Rioja Baja, the region’s lower, Mediterranean-influenced district, sees much higher temperatures than other areas and makes a wine with more structure, colour and alcohol. In Rioja Alavesa there is more of an Atlantic climate and this produces fine wines on chalky-clay soils that are not too fertile. 

The Viña Pomal winery is located in Haro, in the mountainous Rioja Alta district. Here the climate is influenced by the Atlantic sea and is relatively cool, with windy days during the ripening process. This means that our wines are well balanced with high acidity and are perfect for being aged. 

SecretSommelier: The buying statistics tell us that British people love Rioja. Can you tell us in particular what makes the wines from Viña Pomal unique from the wider selection available?

Alejandro Lopez: Viña Pomal wines are produced in Haro by Bodegas Bilbaínas and are a fantastic expression of the surrounding terroir. When someone drinks a Viña Pomal wine they are making contact with the weather, the soil and the vineyards in Haro. We have been producing wines on the vineyard since 1901 and today we have the largest vineyard property in Rioja Alta, covering over 250 hectares. 22% of the wines of produced in Haro belong to Bodegas Bilbaínas.

SecretSommelier: The use of oak in the winemaking process is part of the Rioja signature. Can you tell us a bit about how you use oak, what you are looking for in terms of balance and flavour in the wines?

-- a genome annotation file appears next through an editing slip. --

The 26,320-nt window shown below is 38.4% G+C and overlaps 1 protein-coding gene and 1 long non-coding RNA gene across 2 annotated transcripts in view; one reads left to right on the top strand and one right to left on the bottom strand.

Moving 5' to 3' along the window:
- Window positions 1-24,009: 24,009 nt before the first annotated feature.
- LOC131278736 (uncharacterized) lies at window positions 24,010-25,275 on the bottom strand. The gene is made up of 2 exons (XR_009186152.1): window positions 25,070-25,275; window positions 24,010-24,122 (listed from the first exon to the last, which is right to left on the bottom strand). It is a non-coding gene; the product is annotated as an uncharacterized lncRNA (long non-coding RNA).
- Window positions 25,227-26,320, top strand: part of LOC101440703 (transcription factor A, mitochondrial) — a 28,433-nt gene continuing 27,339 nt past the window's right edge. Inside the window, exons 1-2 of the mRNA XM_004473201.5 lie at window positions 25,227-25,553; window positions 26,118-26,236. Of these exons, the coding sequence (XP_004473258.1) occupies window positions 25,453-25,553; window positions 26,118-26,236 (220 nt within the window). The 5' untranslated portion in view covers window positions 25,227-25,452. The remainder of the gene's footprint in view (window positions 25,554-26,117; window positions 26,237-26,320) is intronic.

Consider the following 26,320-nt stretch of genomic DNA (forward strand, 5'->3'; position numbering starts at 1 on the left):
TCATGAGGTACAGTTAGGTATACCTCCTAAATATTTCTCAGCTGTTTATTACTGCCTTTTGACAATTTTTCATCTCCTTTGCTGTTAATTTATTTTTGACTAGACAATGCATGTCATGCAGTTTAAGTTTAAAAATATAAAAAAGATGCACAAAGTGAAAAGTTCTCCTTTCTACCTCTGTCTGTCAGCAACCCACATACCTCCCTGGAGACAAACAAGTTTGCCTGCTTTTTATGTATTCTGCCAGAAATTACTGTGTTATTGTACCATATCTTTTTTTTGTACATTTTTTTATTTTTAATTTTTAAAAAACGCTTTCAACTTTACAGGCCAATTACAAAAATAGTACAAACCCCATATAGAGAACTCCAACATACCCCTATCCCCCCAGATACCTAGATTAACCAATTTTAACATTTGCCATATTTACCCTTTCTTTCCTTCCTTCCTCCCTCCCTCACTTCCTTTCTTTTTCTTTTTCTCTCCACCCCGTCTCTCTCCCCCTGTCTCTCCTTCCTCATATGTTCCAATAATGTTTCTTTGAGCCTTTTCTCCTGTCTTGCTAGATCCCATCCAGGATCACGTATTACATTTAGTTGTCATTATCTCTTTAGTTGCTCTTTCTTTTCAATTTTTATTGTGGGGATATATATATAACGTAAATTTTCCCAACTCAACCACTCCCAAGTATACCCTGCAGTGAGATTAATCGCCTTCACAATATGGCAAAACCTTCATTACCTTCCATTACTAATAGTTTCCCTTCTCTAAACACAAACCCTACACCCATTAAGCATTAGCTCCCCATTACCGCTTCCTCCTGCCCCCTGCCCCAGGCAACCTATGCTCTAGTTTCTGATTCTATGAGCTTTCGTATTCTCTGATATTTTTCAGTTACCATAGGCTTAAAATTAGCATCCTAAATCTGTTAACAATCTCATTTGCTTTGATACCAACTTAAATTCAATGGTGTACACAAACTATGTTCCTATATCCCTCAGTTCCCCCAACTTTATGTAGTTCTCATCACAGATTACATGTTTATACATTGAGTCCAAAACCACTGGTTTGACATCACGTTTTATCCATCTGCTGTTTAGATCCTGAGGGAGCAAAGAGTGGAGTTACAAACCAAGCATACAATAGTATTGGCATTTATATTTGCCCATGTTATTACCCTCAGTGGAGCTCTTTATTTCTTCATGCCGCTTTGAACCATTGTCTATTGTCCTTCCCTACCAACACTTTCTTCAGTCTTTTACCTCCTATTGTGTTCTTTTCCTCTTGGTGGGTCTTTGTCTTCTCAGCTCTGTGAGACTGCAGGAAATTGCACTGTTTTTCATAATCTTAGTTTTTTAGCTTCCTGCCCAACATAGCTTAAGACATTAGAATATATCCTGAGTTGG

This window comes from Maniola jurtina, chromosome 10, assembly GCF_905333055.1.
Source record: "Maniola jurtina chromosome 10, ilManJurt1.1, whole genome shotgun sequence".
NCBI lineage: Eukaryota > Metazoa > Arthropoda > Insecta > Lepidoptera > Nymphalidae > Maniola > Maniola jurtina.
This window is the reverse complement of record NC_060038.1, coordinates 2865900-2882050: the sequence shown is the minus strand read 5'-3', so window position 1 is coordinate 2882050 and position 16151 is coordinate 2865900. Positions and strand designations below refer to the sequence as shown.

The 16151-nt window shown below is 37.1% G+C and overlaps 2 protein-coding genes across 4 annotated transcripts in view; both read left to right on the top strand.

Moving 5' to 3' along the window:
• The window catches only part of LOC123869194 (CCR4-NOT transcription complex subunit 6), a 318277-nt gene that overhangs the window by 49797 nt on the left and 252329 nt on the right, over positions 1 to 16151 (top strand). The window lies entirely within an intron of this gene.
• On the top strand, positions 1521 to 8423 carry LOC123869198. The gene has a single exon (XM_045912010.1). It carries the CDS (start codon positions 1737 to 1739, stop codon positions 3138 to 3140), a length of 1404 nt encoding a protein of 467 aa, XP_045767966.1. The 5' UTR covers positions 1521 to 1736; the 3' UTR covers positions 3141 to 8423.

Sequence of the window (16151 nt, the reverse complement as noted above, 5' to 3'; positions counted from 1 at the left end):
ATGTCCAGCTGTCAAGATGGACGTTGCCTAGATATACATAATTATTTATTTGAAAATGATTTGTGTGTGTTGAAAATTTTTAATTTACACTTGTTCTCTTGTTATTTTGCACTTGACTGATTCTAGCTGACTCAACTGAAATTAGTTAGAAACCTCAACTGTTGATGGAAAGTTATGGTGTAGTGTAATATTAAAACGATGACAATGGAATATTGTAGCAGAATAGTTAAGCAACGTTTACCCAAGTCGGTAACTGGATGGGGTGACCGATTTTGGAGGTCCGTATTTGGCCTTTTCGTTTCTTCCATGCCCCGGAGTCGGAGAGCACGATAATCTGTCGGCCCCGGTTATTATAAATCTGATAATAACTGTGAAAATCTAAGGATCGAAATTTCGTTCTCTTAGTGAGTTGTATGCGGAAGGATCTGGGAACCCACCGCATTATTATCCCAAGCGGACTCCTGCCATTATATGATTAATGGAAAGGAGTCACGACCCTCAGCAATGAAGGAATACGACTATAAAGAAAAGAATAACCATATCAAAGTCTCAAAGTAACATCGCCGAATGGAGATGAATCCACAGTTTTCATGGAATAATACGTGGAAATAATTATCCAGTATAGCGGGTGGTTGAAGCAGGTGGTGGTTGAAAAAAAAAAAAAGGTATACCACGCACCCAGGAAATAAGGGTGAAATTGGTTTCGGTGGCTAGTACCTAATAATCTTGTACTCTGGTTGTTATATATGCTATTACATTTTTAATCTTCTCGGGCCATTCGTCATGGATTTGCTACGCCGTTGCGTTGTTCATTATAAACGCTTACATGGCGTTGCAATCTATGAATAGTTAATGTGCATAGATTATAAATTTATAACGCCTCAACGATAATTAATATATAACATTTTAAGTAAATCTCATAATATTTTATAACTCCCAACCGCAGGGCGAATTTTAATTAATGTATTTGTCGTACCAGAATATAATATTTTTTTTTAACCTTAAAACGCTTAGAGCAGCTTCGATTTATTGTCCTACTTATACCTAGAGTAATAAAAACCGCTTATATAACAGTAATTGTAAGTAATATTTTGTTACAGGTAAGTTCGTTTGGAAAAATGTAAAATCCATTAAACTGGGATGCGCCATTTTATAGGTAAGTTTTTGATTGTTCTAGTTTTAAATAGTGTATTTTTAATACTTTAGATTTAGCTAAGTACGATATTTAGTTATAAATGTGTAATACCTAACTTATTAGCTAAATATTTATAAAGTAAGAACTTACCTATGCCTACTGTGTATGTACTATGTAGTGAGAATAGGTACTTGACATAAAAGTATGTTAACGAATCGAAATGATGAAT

Rioja has the largest concentration of oak in the world. In fact, there are more barrels in Rioja than in all of France put together. Our climate is such that our wines are perfect for being aged in barrel. It is the vehicle that allows our wines to be enjoyed for years to come.

Alejandro Lopez: What are the most unusual and yet great food pairing to match these wines and what is it that makes them special?*

Try Viña Pomal Alto de la Caseta with Percebes, a gooseneck barnacle that attaches to the rocks of the Galician coastline and fetches up to 300 euros per kilo during the Christmas season! Fish is a great pairing with our red wines from Rioja as they tend to be soft and balanced with high acidity.


Nick Breeze
Twitter & Instagram: @NickGBreeze

COPOUT Book by Nick Breeze